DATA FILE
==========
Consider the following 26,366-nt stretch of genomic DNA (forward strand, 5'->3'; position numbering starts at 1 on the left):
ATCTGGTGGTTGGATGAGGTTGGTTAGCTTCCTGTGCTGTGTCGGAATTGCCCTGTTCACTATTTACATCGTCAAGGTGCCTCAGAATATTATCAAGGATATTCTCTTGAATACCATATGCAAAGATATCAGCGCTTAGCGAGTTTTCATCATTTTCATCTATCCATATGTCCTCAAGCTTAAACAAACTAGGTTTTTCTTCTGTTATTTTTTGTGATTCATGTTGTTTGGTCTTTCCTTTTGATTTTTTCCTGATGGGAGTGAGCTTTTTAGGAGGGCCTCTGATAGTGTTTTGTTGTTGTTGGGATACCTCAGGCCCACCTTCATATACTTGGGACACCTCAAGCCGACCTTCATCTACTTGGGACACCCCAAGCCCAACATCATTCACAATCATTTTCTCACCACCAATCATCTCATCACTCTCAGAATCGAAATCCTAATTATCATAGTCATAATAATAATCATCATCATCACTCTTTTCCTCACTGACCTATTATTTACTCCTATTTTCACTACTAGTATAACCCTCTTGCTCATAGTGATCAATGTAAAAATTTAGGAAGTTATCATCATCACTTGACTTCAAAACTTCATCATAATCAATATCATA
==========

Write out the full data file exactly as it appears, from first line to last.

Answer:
Consider the following 26,366-nt stretch of genomic DNA (forward strand, 5'->3'; position numbering starts at 1 on the left):
ATCTGGTGGTTGGATGAGGTTGGTTAGCTTCCTGTGCTGTGTCGGAATTGCCCTGTTCACTATTTACATCGTCAAGGTGCCTCAGAATATTATCAAGGATATTCTCTTGAATACCATATGCAAAGATATCAGCGCTTAGCGAGTTTTCATCATTTTCATCTATCCATATGTCCTCAAGCTTAAACAAACTAGGTTTTTCTTCTGTTATTTTTTGTGATTCATGTTGTTTGGTCTTTCCTTTTGATTTTTTCCTGATGGGAGTGAGCTTTTTAGGAGGGCCTCTGATAGTGTTTTGTTGTTGTTGGGATACCTCAGGCCCACCTTCATATACTTGGGACACCTCAAGCCGACCTTCATCTACTTGGGACACCCCAAGCCCAACATCATTCACAATCATTTTCTCACCACCAATCATCTCATCACTCTCAGAATCGAAATCCTAATTATCATAGTCATAATAATAATCATCATCATCACTCTTTTCCTCACTGACCTATTATTTACTCCTATTTTCACTACTAGTATAACCCTCTTGCTCATAGTGATCAATGTAAAAATTTAGGAAGTTATCATCATCACTTGACTTCAAAACTTCATCATAATCAATATCATA